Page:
Title: The Traitor Prince (Ravenspire #3)
Author: C.J. Redwine
Pub. Date: February 13, 2018
Javan Najafai, crown prince of Akram, has spent the last ten years at an elite boarding school, far away from his kingdom. But his eagerly awaited return home is cut short when a mysterious imposter takes his place—and no one believes Javan is the true prince.
After barely escaping the imposter’s assassins, Javan is thrown into Maqbara, the kingdom’s most dangerous prison. The only way to gain an audience with the king — and reveal Javan’s identity — is to fight in Maqbara’s yearly tournament. But winning is much harder than acing competitions at school, and soon Javan finds himself beset not just by the terrifying creatures in the arena, but also a band of prisoners allied against him, and even the warden herself.
The only person who can help him is Sajda, who has been enslaved by Maqbara’s warden since she was a child, and whose guarded demeanor and powerful right hook keep the prisoners in check. Working with Sajda might be the only way Javan can escape alive — but she has dangerous secrets.
Together, Javan and Sajda have to outwit the vicious warden, outfight the deadly creatures, and outlast the murderous prisoner’s intent on killing Javan. If they fail, they’ll be trapped in Maqbara for good—and the secret Sajda’s been hiding will bury them both.
This will be a spoiler free review.
I’m glad I finally got around to reading this book. The first two in the Ravenspire series were favorites so I had high hopes for this one. Then I heard some not as stellar reviews and I was a little put down. After two great books that I loved, I procrastinated reading this one, in fear that it wouldn’t be good.
Thank goodness for being wrong. Although I felt like the book a tad bit too long, and I could not stand Rahim, overall, I really loved it. The character arcs were believable and once again I was sucked into this fantastical world that C.J. Redwine has created. I could go on forever reading books set in this world, in the various kingdoms. I thought the writing was great and it painted a very clear image in my head – I could see Maqbara easily in my mind, and the arena – it felt like The Hunger Games. There was a moment at the end of the book where I said, “Oh fuck no”, but that lasted for only a couple of minutes. A few spots made me laugh, and others made me feel a varying range of emotions.
As for the pacing – the book felt too long, and a lot of the focus was on Javan’s time in Maqbara, as it should, but at the same time, other parts were kind of glossed over.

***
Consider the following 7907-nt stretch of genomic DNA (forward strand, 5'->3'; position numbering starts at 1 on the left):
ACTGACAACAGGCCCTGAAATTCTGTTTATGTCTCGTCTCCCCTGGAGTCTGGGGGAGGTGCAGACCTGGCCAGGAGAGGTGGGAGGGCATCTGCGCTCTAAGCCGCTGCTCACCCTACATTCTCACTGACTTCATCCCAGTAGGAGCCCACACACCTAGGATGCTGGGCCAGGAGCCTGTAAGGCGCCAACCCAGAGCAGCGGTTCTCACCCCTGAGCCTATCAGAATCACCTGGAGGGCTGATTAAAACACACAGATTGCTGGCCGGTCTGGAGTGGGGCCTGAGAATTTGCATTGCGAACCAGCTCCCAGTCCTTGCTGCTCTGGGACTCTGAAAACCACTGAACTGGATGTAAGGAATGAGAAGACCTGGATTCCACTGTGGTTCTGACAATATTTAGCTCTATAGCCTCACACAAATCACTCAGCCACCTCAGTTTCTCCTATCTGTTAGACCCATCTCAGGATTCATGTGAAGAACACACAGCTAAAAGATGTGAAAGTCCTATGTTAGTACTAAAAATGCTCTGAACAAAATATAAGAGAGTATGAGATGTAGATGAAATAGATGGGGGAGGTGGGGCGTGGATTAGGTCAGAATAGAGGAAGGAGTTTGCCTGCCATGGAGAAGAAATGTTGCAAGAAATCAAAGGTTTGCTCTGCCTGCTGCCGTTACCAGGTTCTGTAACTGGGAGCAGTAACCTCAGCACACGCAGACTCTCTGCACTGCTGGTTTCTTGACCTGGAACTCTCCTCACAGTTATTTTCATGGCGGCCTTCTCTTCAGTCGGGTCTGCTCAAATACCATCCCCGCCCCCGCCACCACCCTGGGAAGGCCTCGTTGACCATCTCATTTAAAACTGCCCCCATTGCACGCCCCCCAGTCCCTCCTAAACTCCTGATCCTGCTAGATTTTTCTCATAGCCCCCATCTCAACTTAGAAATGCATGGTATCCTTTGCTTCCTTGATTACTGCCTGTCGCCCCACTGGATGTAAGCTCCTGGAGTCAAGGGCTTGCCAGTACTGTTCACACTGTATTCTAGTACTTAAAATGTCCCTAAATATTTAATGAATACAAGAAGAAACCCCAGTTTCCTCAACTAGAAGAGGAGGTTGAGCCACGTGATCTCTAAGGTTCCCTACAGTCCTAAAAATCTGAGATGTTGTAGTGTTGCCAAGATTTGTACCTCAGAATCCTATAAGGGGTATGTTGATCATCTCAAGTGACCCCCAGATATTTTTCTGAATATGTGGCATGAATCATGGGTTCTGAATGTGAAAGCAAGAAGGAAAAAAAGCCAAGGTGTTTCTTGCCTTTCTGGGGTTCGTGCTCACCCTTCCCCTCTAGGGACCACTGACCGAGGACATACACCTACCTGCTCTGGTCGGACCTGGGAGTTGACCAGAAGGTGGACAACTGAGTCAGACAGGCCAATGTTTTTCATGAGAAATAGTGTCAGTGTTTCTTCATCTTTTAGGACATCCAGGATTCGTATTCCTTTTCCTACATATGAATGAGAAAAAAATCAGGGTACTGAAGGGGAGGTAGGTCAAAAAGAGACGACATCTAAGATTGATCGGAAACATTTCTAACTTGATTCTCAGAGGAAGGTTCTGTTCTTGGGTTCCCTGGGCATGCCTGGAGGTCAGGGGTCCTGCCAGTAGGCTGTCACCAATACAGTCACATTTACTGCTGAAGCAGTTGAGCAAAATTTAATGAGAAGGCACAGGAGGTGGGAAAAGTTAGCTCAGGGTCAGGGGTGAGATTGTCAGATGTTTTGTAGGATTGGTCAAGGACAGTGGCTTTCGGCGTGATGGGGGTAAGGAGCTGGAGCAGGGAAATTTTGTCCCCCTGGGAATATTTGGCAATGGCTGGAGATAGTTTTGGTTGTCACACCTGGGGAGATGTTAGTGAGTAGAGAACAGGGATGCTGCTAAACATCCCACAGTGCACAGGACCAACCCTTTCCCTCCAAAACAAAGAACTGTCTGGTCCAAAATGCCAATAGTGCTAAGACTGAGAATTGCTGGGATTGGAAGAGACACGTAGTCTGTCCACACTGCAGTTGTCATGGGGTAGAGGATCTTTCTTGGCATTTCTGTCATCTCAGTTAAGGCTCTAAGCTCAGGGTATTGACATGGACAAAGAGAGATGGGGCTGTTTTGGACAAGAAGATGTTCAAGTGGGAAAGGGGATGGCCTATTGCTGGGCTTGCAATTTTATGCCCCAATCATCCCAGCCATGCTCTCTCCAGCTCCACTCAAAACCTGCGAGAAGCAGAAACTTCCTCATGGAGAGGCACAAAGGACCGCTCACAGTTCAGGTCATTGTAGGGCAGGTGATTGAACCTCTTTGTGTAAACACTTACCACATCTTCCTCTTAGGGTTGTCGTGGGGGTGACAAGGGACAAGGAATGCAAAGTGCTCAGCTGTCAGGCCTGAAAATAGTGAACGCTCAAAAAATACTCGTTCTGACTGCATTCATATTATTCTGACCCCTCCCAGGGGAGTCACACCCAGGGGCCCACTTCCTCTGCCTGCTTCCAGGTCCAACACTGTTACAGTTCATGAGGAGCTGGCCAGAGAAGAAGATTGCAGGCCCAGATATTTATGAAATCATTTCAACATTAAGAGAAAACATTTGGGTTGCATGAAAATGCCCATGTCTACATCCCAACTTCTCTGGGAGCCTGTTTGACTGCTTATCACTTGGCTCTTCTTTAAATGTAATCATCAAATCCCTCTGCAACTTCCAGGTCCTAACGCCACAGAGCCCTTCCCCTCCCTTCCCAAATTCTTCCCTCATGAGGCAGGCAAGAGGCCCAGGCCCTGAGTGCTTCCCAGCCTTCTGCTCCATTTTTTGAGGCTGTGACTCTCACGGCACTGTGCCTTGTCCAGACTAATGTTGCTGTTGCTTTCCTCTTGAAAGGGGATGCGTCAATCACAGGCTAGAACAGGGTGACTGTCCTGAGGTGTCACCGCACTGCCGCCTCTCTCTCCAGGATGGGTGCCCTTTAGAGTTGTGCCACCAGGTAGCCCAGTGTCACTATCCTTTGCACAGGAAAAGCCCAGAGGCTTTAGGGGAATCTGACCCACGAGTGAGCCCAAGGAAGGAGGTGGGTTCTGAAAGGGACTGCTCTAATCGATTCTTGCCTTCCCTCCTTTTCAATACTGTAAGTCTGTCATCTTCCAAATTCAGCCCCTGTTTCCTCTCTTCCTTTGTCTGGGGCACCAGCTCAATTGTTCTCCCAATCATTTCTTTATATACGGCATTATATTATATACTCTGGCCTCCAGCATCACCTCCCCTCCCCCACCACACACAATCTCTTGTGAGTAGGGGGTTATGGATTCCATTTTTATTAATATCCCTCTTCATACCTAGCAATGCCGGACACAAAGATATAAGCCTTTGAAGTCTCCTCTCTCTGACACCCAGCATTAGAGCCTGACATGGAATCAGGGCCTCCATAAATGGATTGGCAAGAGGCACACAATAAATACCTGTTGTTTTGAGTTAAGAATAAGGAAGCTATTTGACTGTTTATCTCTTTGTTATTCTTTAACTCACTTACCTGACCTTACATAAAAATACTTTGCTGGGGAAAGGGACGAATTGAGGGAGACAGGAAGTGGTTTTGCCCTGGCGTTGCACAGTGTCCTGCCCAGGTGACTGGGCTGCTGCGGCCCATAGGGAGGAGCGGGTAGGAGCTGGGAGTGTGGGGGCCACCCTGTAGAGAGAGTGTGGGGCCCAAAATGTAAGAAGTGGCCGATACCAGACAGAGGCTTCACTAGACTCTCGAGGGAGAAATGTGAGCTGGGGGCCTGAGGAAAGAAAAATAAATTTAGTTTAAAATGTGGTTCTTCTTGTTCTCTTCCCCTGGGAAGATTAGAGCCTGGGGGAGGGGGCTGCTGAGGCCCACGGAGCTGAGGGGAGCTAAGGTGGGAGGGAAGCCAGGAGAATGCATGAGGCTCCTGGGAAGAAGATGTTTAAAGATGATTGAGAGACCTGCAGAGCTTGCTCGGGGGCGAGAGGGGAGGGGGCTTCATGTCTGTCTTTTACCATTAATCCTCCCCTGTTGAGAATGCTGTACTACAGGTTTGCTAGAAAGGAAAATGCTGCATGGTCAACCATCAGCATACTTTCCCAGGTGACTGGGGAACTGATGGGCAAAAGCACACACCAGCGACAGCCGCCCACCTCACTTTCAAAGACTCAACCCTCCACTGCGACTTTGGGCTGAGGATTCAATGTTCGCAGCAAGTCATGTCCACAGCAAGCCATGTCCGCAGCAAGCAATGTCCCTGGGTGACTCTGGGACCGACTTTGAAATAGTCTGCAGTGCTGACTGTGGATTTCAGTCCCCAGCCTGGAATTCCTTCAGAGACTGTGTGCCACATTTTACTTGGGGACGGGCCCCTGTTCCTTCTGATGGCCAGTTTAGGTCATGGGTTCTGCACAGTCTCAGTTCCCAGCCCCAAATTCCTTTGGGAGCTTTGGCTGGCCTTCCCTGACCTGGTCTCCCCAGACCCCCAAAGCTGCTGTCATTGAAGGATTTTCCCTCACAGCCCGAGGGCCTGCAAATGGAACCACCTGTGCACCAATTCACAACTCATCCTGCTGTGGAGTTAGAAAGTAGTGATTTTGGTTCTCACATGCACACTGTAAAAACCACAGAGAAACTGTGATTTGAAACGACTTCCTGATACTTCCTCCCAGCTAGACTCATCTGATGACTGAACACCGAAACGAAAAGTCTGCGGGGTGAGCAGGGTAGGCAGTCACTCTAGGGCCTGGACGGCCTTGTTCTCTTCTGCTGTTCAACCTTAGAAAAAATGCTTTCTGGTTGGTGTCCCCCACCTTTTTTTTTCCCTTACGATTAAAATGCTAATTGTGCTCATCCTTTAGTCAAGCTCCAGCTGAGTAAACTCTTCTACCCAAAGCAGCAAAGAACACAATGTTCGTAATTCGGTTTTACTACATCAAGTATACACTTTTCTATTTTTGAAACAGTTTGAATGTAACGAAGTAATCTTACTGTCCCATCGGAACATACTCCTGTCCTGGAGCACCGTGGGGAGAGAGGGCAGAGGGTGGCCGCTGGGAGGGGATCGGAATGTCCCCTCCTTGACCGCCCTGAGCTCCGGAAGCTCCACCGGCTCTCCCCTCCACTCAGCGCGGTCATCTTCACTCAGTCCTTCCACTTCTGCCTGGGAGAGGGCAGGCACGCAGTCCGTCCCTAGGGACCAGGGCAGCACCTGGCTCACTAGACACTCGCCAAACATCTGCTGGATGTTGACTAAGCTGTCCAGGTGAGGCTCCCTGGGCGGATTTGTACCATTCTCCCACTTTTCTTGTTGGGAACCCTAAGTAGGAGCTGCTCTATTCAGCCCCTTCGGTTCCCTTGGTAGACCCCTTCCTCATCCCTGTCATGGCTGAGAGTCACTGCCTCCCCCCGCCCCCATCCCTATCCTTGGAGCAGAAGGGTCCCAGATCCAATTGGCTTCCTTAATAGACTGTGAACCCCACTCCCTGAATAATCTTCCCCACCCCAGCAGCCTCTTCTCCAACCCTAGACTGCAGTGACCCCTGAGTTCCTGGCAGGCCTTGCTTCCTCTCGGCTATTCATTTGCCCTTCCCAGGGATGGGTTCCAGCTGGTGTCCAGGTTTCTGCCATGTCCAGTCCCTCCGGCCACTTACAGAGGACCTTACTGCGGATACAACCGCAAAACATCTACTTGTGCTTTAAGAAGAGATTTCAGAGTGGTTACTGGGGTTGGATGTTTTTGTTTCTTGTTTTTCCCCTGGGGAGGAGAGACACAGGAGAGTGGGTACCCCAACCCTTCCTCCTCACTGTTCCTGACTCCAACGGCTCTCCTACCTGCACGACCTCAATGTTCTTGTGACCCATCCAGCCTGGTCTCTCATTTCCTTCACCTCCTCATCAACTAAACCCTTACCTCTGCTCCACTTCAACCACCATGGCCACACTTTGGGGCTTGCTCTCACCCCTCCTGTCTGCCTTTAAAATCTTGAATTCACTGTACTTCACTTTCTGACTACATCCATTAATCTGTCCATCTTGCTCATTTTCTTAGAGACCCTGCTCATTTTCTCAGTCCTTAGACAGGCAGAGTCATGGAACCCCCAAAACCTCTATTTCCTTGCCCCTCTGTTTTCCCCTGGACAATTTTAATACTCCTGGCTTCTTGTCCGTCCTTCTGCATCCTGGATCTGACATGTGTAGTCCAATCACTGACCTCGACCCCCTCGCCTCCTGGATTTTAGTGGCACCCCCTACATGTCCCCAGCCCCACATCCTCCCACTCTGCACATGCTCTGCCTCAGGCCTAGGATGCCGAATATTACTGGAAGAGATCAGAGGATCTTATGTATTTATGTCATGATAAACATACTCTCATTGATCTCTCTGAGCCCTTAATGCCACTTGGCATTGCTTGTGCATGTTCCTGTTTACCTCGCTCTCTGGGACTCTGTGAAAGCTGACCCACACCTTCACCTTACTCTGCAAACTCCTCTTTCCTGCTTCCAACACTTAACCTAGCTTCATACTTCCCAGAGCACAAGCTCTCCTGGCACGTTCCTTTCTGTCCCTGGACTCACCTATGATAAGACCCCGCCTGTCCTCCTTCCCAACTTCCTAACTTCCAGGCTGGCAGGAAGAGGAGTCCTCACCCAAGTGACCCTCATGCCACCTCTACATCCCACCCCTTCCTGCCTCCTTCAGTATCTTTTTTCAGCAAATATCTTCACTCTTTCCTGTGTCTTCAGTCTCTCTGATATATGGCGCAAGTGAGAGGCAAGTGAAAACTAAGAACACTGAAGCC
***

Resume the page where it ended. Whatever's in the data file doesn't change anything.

As for the characters, I’ve already stated that I couldn’t stand Rahim, so I’ll start there.
He was annoying. My entire Twitter thread for the book is basically me just complaining about how tedious and tiring he was. He was so angry, and it weighed on me. His anger and hatred made me tired. He was so tiring to listen to.
We get it, you’re angry, but honestly, it’s not the world that screwed you over, just one person in particular.
By about three quarters of the way through, it started feeling like he was now angry for angers sake. Like he had been so angry for so long, that it was his default. All in all, Rahim, he’s a little punk ass bitch, who either needs all the hugs in the world, or needs to be punch. Hard. Repeatedly.
Javan! I kept picturing him as Ben Barnes. But also, for someone who has spent the last ten years studying (I know he studied everything) but he was pretty bad ass. I definitely enjoyed reading about him. I loved his arc, and how he came to realize that his outlook wasn’t the one he needed to succeed in his mission. He was a very real and believable character, and I definitely didn’t get tired of him when he talked. There was one scene in particular that made me “oh my god” and that was his first entrance into the area. That played out like a cinematic masterpiece in my mind and it was amazing. I could just see the crowd’s reaction to that entrance, because it was “oh my god”. Again, it was so easy for me to picture everything in this book.
I loved his relationship with Sadja, and how once they became friends, that it grew naturally, that they became each other’s light in the dark.
Sadja – the girl who loved the stars. I felt for her and wished she didn’t have to be the badass she was because of her circumstances. She had no choice but to become cold, hard, unyielding in order to survive. But through friendship Javan is able to chip away that the walls she surrounds herself with. Sadja is a fighter, a survivor, inquisitive and smart, always up for a challenge. She has to be this way, if people were to find out who she really was – it wouldn’t be good.
Her relationship with Javan is one of the best parts of the novel. In a place where humanity is exchanged for animalistic brutality, the two of them keep each other sane and sharp. They challenge each other at every step, always trying to help one another. The way their relationship grew and changed felt natural and real and made me root for them. By the end of the novel my heart ached. I loved how each of them thought that they wanted this one thing, and before they met one another, maybe that was the case, but after they met and grew close, their visions for what they wanted altered.
I could talk about every character in this book that I loved, or that annoyed me, but I’ll just quickly mention Tarek, the old man, Sadja’s chosen family and Javan’s friend. I loved him, and what happens to him is not fair. He was sweet in a place that had taken everything from him. He could have been bitter and angry, and instead he worked hard and helped protect people.
Overall, I really enjoyed this book. More than I thought I would, so I’m happy. It’s not my favorite book in the series, The Wish Granter still holds that title as of now, but The Blood Spell – out February 12, 2019, and I cannot wait to read it!